In all of the efficiency tests, the efficiency (and coefficient of friction) was shown to be weakly dependant on speed. However, the correlation with load was must stronger, with large increases with increases in applied loads. This is an observation that was made by Walton et al. in their dry-running experiments. They attributed the increase in efficiency with load to a high-quality surface finish [10]. The surface roughness of the gears described in this paper, was measured at 0.4 μm, and this is the equivalent to a polished steel gear surface. The topography is likely to have led to elastic flattening of the asperities in the contact area and a subsequent reduction in sliding resistance. Asperity smoothing and the resulting reduction in surface roughness is also likely to have assisted in the development of an oil film between the tooth flanks and this is reflected in Figure 6.

6. Failure Modes

Dry running polymer gears including polymer/steel interfaces fail mainly due to gross wear or fatigue. Pitting does not occur. In the lubricated tests described in this paper gross pitting was found to occur at high loads and speeds. The pitting extended over the whole of the tooth flank and was not local to the pitch line as in lubricated metal/metal contacts. The size of the pits does, for polymer gears, decrease with distance from the pitch line.

The Océ test rig is limited to a maximum load of 10 Nm. In an attempt to discover the maximum potential of polymer gears the test rigs (power recirculating type, Kono [15]) in the Power Transmission Laboratory in Birmingham were used as these rigs are capable of running at high speeds and loads (4500 revs/min and 40 Nm). The power recirculating rigs do not permit efficiencies to be measured. Thus only the surface deterioration was measured. PEEK/PEEK gear combinations with 20° and 30° pressure angles (and the same geometry as the gears described in this paper) were tested at loads up to 27 Nm with Hertzian contact pressures at the pitch point of the gears ranging from (191.2 MPa to 222.5 MPa). Under these conditions the gears were, theoretically operating at full film lubrication (λ greater than 1). Examination of the gears running for up to 2 107 cycles exhibited some wear (the 30° pressure angle gears had virtually no wear while the 20° pressure angle gears exhibited extreme wear and gross pitting). Figure 11(a) shows a 20° pressure angle gear run at 17 Nm. This shows the extreme pitting close to the pitch line and more moderate pitting along the whole flank. Figure 11(b) shows the profile change for the same gear over running time measured by a coordinate measuring machine. Figure 11(c) shows a pair of 30° pressure angle gears run at two different loads (17 Nm on the left and 22 Nm on the right). These show little wear and no pitting.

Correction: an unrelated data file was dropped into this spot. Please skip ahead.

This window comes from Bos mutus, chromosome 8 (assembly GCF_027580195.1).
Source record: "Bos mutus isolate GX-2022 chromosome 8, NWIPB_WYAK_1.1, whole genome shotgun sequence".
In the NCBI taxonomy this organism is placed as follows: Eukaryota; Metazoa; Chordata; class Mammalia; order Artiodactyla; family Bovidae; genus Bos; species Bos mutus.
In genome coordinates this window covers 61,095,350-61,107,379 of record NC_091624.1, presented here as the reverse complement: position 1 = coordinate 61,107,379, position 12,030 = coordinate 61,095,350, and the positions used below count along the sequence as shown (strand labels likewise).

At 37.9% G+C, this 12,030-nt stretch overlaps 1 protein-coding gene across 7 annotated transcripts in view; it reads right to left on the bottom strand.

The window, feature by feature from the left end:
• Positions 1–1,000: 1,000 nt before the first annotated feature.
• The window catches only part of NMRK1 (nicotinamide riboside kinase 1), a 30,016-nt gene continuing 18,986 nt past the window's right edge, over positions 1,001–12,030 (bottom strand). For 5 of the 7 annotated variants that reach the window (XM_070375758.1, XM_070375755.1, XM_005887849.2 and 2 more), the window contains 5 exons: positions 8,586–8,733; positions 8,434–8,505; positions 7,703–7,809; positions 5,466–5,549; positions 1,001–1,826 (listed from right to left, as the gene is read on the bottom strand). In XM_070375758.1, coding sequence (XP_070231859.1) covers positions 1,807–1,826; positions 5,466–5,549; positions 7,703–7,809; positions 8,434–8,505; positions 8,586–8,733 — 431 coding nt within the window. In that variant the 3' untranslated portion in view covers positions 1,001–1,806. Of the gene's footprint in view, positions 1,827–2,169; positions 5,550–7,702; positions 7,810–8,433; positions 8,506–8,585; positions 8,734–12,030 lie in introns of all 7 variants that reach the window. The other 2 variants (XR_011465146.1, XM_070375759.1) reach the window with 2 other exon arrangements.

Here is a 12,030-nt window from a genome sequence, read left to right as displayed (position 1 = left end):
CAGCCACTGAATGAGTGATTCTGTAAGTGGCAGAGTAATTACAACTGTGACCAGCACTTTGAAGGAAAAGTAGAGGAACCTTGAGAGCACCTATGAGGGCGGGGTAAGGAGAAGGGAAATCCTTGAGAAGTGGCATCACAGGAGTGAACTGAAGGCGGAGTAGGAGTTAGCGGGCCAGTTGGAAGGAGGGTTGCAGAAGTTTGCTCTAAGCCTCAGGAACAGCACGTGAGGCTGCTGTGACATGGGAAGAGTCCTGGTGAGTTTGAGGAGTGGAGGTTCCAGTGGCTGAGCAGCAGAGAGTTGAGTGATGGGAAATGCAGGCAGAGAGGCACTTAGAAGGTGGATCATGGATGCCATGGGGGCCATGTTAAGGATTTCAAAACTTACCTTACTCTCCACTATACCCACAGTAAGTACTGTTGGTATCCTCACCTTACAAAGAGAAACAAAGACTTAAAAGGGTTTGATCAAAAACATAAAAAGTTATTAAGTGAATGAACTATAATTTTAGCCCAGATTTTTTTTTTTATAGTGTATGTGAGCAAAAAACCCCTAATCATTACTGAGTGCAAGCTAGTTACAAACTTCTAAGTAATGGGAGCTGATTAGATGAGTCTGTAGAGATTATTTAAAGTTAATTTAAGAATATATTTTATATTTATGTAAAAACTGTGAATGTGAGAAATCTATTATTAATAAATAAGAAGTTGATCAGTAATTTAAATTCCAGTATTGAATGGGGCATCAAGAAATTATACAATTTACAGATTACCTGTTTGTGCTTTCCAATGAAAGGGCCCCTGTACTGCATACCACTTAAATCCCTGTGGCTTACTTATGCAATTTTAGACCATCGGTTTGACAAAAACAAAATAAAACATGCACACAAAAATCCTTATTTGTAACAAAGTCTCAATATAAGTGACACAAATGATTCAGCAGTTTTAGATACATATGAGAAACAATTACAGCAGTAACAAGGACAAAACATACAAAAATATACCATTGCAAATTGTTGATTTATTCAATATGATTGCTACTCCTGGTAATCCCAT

Figure 11: showing (a) a 20° pressure angle gear ran at 17 Nm, (b) the profile change over running time for the same gear, and (c) a pair of 30° pressure angle gears run at two different loads (17 Nm on the left and 22 Nm on the right).

7. Conclusions

Employing the nondimensional viscosity and elasticity parameters ( and ) the film thicknesses for polymer/polymer and polymer/steel gears running in oil were determined using the Myers et al. solution. As a result the specific film thickness was established. This enabled the operating regime to be classified. This was found to be in the transitional region of Johnson’s elastohydrodynamic lubrication map. The gears were therefore operating under mixed film conditions. As such they exhibit some of the characteristics of dry running polymer gears. Even under these conditions the efficiencies are not as high as might be expected compared to dry running results. However, the Hertzian contact patch, particularly under dissimilar material meshes, is large (at 10 Nm typically 0.5 mm) and in the contact zone considerable flattening occurs leading to low oil film pressures.